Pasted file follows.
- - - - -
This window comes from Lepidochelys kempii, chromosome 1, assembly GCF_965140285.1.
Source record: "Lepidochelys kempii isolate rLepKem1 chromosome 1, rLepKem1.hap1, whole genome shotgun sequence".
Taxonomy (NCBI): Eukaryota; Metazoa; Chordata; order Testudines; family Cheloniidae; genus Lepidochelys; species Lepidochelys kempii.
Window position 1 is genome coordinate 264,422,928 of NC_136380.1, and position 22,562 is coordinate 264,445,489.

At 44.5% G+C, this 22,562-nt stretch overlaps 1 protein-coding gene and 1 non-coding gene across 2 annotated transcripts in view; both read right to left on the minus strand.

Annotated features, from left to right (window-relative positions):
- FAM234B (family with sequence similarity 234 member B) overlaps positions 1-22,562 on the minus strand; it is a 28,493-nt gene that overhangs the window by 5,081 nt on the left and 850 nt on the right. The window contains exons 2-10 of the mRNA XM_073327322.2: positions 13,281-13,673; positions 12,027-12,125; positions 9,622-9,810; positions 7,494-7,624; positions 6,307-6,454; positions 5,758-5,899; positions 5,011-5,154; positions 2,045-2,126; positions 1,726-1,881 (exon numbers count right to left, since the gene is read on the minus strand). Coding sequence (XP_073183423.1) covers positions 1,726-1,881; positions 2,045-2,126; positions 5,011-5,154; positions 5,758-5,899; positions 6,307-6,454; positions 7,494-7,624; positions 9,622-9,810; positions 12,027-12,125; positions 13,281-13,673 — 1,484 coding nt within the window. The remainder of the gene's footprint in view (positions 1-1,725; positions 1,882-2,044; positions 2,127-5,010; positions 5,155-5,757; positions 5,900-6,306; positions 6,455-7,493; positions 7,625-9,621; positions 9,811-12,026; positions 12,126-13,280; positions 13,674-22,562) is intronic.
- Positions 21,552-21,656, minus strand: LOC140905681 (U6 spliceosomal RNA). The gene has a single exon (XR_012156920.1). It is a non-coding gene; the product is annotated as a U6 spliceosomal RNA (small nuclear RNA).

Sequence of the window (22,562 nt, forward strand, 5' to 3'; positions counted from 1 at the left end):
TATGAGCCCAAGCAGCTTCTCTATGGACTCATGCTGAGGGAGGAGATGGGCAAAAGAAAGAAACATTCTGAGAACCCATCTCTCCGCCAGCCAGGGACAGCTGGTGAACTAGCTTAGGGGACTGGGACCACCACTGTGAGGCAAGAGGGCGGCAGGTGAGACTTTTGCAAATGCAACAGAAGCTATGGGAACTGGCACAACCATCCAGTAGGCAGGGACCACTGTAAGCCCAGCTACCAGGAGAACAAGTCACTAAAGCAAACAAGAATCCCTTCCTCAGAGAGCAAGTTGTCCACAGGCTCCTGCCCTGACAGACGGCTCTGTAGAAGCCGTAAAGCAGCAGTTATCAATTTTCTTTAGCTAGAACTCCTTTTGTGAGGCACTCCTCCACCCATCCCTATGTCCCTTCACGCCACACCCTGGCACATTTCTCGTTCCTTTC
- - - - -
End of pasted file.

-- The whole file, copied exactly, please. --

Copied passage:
This window comes from Lepidochelys kempii, chromosome 1, assembly GCF_965140285.1.
Source record: "Lepidochelys kempii isolate rLepKem1 chromosome 1, rLepKem1.hap1, whole genome shotgun sequence".
Taxonomy (NCBI): Eukaryota; Metazoa; Chordata; order Testudines; family Cheloniidae; genus Lepidochelys; species Lepidochelys kempii.
Window position 1 is genome coordinate 264,422,928 of NC_136380.1, and position 22,562 is coordinate 264,445,489.

At 44.5% G+C, this 22,562-nt stretch overlaps 1 protein-coding gene and 1 non-coding gene across 2 annotated transcripts in view; both read right to left on the minus strand.

Annotated features, from left to right (window-relative positions):
- FAM234B (family with sequence similarity 234 member B) overlaps positions 1-22,562 on the minus strand; it is a 28,493-nt gene that overhangs the window by 5,081 nt on the left and 850 nt on the right. The window contains exons 2-10 of the mRNA XM_073327322.2: positions 13,281-13,673; positions 12,027-12,125; positions 9,622-9,810; positions 7,494-7,624; positions 6,307-6,454; positions 5,758-5,899; positions 5,011-5,154; positions 2,045-2,126; positions 1,726-1,881 (exon numbers count right to left, since the gene is read on the minus strand). Coding sequence (XP_073183423.1) covers positions 1,726-1,881; positions 2,045-2,126; positions 5,011-5,154; positions 5,758-5,899; positions 6,307-6,454; positions 7,494-7,624; positions 9,622-9,810; positions 12,027-12,125; positions 13,281-13,673 — 1,484 coding nt within the window. The remainder of the gene's footprint in view (positions 1-1,725; positions 1,882-2,044; positions 2,127-5,010; positions 5,155-5,757; positions 5,900-6,306; positions 6,455-7,493; positions 7,625-9,621; positions 9,811-12,026; positions 12,126-13,280; positions 13,674-22,562) is intronic.
- Positions 21,552-21,656, minus strand: LOC140905681 (U6 spliceosomal RNA). The gene has a single exon (XR_012156920.1). It is a non-coding gene; the product is annotated as a U6 spliceosomal RNA (small nuclear RNA).

Sequence of the window (22,562 nt, forward strand, 5' to 3'; positions counted from 1 at the left end):
TATGAGCCCAAGCAGCTTCTCTATGGACTCATGCTGAGGGAGGAGATGGGCAAAAGAAAGAAACATTCTGAGAACCCATCTCTCCGCCAGCCAGGGACAGCTGGTGAACTAGCTTAGGGGACTGGGACCACCACTGTGAGGCAAGAGGGCGGCAGGTGAGACTTTTGCAAATGCAACAGAAGCTATGGGAACTGGCACAACCATCCAGTAGGCAGGGACCACTGTAAGCCCAGCTACCAGGAGAACAAGTCACTAAAGCAAACAAGAATCCCTTCCTCAGAGAGCAAGTTGTCCACAGGCTCCTGCCCTGACAGACGGCTCTGTAGAAGCCGTAAAGCAGCAGTTATCAATTTTCTTTAGCTAGAACTCCTTTTGTGAGGCACTCCTCCACCCATCCCTATGTCCCTTCACGCCACACCCTGGCACATTTCTCGTTCCTTTC